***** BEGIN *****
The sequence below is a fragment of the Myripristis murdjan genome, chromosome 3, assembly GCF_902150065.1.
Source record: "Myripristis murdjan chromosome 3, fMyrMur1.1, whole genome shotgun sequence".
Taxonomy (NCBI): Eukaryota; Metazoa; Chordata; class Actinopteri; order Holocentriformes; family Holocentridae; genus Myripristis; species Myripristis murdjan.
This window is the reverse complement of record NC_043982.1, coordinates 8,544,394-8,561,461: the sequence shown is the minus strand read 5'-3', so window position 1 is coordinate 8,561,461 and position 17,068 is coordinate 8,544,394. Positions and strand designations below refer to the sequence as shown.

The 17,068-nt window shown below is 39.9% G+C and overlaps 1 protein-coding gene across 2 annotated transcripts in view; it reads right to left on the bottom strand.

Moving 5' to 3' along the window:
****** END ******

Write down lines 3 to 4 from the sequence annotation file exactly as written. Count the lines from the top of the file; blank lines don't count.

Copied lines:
Taxonomy (NCBI): Eukaryota; Metazoa; Chordata; class Actinopteri; order Holocentriformes; family Holocentridae; genus Myripristis; species Myripristis murdjan.
This window is the reverse complement of record NC_043982.1, coordinates 8,544,394-8,561,461: the sequence shown is the minus strand read 5'-3', so window position 1 is coordinate 8,561,461 and position 17,068 is coordinate 8,544,394. Positions and strand designations below refer to the sequence as shown.